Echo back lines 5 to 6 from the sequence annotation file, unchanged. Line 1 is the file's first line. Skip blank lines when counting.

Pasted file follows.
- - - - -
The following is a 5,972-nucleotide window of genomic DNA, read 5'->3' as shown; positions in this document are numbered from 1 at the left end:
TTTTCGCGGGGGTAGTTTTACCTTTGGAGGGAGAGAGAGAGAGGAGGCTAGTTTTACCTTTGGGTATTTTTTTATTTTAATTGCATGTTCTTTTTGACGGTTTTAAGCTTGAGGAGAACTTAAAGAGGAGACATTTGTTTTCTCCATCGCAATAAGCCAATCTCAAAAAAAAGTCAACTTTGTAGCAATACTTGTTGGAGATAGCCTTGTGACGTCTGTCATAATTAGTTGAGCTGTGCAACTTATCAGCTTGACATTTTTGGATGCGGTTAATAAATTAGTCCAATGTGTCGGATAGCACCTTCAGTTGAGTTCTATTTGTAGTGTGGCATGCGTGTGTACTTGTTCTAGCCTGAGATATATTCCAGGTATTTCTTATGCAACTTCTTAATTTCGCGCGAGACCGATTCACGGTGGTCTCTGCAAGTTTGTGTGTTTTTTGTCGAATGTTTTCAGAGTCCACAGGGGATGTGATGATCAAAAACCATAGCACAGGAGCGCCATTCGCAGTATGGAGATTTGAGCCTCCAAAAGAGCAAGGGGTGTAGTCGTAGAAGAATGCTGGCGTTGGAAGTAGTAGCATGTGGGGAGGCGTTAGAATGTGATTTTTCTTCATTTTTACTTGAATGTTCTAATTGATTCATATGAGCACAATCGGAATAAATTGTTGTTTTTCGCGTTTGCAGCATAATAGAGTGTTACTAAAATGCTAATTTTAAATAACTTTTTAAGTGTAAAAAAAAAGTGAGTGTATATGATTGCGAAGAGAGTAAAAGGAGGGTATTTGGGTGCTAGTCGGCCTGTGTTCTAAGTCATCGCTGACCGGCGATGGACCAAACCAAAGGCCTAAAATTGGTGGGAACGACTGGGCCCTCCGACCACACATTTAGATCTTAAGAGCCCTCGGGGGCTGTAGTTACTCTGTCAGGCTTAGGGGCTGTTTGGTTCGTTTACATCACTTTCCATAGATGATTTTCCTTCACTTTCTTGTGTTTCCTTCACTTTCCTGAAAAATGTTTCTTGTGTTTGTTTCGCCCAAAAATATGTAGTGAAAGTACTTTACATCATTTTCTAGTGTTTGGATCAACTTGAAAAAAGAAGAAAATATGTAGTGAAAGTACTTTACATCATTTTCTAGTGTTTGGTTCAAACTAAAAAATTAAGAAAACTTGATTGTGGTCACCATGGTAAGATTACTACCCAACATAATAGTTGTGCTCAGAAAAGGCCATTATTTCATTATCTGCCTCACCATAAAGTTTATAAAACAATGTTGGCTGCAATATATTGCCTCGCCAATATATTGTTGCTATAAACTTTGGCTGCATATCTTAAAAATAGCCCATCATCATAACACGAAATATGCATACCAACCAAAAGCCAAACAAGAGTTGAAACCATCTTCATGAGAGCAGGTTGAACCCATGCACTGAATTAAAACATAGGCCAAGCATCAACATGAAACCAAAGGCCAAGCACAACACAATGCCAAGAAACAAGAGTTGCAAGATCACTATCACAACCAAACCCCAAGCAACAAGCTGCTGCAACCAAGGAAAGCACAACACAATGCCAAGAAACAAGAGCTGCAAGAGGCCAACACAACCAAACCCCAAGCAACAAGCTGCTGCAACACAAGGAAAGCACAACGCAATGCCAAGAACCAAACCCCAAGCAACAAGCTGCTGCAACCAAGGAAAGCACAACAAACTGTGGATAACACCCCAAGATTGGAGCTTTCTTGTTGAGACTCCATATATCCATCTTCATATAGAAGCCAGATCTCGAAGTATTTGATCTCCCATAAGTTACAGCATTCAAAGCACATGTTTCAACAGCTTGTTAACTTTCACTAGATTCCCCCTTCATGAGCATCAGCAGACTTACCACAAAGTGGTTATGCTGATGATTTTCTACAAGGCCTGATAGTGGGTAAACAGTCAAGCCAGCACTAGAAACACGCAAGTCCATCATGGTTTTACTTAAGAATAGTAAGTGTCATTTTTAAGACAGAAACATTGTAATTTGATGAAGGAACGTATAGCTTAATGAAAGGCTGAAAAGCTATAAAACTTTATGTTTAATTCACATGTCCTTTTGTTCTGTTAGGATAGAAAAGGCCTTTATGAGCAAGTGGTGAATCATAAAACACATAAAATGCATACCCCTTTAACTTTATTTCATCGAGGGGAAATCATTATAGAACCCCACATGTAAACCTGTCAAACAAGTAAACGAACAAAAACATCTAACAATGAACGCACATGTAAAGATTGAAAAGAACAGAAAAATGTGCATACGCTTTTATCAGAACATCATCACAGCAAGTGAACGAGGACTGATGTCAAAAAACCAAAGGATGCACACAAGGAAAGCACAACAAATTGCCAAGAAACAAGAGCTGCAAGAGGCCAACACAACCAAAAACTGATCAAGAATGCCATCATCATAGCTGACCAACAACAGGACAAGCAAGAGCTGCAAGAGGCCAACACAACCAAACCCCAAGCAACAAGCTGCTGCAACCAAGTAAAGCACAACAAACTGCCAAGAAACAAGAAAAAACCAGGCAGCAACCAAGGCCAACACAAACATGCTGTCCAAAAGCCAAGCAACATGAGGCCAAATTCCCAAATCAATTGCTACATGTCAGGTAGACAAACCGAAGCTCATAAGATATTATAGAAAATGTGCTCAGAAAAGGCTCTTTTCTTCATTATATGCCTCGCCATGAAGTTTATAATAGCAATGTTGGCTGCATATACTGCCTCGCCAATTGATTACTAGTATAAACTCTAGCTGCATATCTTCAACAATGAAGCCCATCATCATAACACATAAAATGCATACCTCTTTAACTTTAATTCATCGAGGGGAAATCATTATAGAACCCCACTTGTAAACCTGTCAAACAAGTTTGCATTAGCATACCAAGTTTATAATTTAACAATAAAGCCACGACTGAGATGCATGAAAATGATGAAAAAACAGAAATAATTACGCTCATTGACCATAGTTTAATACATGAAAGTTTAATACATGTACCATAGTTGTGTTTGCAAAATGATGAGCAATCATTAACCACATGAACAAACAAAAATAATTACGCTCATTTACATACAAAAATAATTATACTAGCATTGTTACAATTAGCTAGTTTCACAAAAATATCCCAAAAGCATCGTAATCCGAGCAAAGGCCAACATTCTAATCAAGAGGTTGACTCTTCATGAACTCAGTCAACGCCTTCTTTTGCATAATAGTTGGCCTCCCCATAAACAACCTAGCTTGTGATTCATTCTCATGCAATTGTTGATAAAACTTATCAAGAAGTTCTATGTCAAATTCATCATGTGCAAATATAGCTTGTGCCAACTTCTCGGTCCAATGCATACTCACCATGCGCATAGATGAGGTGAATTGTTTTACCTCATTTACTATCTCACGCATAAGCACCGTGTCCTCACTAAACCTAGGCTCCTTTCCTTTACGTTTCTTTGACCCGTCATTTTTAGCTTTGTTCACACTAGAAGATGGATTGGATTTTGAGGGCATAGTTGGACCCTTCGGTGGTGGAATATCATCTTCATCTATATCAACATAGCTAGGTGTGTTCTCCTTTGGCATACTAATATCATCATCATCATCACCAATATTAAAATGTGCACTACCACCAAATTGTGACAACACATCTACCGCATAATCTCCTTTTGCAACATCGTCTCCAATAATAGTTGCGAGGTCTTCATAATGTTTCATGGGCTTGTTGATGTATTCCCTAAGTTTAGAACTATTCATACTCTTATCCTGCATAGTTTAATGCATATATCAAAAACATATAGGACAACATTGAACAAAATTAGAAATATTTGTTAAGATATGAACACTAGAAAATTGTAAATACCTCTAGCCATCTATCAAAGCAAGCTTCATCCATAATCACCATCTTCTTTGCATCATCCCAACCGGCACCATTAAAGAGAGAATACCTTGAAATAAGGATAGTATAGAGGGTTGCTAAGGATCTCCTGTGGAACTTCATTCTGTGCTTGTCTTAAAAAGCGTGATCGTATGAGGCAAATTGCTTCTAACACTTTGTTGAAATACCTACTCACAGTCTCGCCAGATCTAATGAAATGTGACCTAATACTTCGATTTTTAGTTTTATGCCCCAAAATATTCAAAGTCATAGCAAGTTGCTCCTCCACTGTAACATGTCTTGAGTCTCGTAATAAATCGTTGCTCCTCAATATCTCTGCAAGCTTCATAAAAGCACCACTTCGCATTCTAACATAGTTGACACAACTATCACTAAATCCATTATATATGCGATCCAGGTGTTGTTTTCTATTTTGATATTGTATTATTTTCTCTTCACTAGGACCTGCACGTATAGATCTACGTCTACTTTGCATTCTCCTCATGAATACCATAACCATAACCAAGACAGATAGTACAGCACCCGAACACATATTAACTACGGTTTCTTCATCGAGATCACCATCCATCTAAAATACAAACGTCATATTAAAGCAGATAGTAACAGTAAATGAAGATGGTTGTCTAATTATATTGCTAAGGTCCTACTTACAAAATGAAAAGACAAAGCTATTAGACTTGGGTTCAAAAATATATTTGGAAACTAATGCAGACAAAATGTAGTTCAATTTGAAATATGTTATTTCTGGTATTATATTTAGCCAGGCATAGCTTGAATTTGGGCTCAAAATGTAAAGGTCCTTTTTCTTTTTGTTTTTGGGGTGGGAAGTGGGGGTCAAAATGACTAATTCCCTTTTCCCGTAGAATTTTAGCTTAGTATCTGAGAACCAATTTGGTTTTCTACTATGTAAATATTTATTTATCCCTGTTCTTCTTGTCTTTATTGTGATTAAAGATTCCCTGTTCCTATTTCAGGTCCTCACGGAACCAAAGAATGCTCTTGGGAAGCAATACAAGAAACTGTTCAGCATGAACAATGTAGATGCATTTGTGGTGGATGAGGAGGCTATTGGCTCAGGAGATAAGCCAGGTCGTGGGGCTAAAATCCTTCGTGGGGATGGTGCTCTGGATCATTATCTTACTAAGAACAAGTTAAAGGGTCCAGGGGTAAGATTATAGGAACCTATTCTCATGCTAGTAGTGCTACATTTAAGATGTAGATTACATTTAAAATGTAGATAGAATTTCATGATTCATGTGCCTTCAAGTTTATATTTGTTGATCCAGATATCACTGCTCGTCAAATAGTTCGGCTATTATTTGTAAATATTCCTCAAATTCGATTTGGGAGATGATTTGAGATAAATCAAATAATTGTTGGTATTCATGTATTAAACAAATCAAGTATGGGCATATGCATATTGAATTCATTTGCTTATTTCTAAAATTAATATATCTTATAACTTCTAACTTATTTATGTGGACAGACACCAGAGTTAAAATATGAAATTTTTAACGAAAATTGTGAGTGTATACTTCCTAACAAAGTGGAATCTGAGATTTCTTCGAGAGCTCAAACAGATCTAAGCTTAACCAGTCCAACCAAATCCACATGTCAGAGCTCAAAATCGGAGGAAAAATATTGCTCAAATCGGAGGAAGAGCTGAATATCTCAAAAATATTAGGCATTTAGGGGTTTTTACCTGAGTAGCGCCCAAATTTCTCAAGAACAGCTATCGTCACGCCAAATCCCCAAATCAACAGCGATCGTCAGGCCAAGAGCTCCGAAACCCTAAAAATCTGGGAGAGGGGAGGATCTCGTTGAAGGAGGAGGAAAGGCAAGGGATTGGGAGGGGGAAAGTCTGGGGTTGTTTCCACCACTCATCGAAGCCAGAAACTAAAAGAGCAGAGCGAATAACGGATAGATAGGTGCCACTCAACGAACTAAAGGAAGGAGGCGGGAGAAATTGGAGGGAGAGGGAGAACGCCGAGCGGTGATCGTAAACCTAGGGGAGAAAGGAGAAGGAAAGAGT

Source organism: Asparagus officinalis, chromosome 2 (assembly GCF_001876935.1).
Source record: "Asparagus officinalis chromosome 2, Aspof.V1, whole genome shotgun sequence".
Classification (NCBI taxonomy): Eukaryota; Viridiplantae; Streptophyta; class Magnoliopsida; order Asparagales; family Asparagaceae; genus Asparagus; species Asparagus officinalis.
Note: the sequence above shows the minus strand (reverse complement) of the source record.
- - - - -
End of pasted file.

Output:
Classification (NCBI taxonomy): Eukaryota; Viridiplantae; Streptophyta; class Magnoliopsida; order Asparagales; family Asparagaceae; genus Asparagus; species Asparagus officinalis.
Note: the sequence above shows the minus strand (reverse complement) of the source record.